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MemberAntje Gamble

…Marino Marini and Italian Modernism: Italian Sculpture Before and After WWII
Book Chapters:
(2020) “Exhibiting Italian Democracy in the 1949 “Twentieth Century Italian Art” at the Museum of Modern Art,” in The First Twenty Years at MoMA 1929-1949, Eds. Sandra Zalman and Austin Porter. London: Bloomsbury Press. (in press)
(under review) “Fascism Lite on Display at MoMA’s 1949 Twen…
…Ph.D., 2015, University of Michigan: Doctor of Philosophy in History of Art

M.A., 2008,  School of the Art Institute of Chicago: Master of Arts in Modern Art History, Theory, and Criticism

B.A., 2005, University of Wisconsin-Madison: Bachelor of Arts in Art History with a Certificate in Religious Studies…
…nd Nancy Bartlett, Ann Arbor: University of Michigan Museum of Art.
Exhibition Reviews:
2019 Review: “Metaphysical Masterpieces 1916-1920: Morandi, Sironi, and Carrà” at the Center for Italian Modern Art, Italian Art Society Bulletin XXX, 1 (Winter 2019), 4-5.
2009 Review: “A Case for Wine: from King Tut to Today (The Art Institute of Chicago, July 11-September 20, 2009),” Chicago Arti…

My work examines the exhibition, sale, and critical reception of Italian art and how it shaped and was shaped by national and international socio-political shifts. My scholarship has been included in the recent volume Postwar Italian Art History Today: Untying ‘the Knot’ (Bloomsbury Press, 2018), where her chapter titled “Buying Marino Marini: The American Market for Italian Art after WWII” looks at politicized collection practices during the early Cold War. I also have two forthcoming essays: one on the 1949 exhibition “Twentieth Century Italian Art” at the Museum of Modern Art (MoMA) for a book due out late 2019 (The First Twenty Years at MoMA 1929-1949, Eds. Sandra Zalman and Austin Porter. London: Bloomsbury Press.), and another on the 1947-48 ceramic Crocifisso by Lucio Fontana for a 2020 Art Institute of Chicago (AIC) exhibition catalogue.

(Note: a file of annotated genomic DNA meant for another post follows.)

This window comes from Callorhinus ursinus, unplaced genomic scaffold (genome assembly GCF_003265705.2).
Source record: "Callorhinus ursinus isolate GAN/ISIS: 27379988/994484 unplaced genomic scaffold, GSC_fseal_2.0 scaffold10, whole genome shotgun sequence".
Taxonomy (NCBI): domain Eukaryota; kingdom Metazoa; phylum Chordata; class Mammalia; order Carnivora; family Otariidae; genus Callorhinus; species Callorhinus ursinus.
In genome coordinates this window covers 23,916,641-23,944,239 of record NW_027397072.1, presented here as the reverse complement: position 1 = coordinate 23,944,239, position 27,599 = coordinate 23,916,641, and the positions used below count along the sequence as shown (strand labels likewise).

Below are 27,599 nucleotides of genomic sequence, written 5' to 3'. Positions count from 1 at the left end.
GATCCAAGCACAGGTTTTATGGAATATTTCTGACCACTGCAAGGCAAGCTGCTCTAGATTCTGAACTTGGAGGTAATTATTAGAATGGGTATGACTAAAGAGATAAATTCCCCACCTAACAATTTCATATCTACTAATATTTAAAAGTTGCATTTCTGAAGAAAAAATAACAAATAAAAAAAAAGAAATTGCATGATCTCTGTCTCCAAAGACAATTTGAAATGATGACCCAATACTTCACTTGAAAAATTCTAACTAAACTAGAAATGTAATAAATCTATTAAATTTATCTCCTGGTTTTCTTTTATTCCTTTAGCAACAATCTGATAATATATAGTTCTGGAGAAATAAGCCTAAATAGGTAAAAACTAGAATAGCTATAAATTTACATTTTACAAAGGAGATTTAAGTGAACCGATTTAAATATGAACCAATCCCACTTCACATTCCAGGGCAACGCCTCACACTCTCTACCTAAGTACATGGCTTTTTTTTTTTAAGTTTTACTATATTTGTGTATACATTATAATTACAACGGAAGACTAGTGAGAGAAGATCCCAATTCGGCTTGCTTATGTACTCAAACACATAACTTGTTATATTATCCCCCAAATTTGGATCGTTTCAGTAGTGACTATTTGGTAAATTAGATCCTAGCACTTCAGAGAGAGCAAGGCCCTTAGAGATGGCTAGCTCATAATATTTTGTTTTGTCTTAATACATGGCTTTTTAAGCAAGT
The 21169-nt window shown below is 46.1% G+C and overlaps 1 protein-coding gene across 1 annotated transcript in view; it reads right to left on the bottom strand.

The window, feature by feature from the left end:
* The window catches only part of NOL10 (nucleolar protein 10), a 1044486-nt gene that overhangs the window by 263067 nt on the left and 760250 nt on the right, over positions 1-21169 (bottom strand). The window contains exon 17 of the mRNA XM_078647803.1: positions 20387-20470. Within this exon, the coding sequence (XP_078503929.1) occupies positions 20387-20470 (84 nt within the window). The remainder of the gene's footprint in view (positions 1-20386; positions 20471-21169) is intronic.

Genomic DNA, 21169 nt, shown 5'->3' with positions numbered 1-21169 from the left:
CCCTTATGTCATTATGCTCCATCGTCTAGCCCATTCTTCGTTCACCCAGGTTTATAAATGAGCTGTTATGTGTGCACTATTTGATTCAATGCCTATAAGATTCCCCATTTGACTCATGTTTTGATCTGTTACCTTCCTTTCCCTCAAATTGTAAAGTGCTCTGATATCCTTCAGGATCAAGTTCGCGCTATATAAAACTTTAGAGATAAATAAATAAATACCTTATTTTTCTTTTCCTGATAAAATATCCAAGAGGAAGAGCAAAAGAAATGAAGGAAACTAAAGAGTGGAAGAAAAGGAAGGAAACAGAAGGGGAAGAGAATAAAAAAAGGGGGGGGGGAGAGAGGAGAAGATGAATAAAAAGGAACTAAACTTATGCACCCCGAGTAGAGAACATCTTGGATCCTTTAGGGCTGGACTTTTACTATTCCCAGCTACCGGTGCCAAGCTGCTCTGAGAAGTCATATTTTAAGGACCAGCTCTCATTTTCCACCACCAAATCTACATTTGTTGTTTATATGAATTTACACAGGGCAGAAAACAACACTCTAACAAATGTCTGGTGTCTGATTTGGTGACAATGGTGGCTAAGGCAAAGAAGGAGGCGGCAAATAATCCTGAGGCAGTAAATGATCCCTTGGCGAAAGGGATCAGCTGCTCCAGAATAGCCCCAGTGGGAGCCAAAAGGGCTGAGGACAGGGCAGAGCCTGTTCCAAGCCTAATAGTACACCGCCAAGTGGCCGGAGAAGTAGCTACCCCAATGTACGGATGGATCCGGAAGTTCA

MemberValerie Connor

Valerie Connor is a freelance visual arts curator and educator. She has served as Chairperson of the National Campaign for the Arts and was Commissioner-Curator for Ireland at the 50th Venice and 26th São Paulo international art biennials. She has served on the board and acquisitions committee of the Irish Museum of Modern Art and was the Visual Arts Adviser to the Arts Council/An Chomhairle Ealaíon. She contributed a contextual essay to the Twentieth Century volume of Art and Architecture of Ireland, published by the Royal Irish Academy and Yale University Press, and co-edited Local Authority, with Dr Daniel Jewesbury, a book of critical essays on European public art commissioning strategies, published by Fingal County Council Arts Office. As part of the photography programme team within the School of Media at the Dublin Institute of Technology, she delivers modules in visual studies, curating photography, photographic practice and dissertation supervision. She is an external examiner for Limerick School of Art and Design at Limerick Institute of Technology and is currently undertaking an MSc in applied postgraduate study in online learning, having previously studied fine art at the National College of Art & Design and women’s studies at Trinity College Dublin.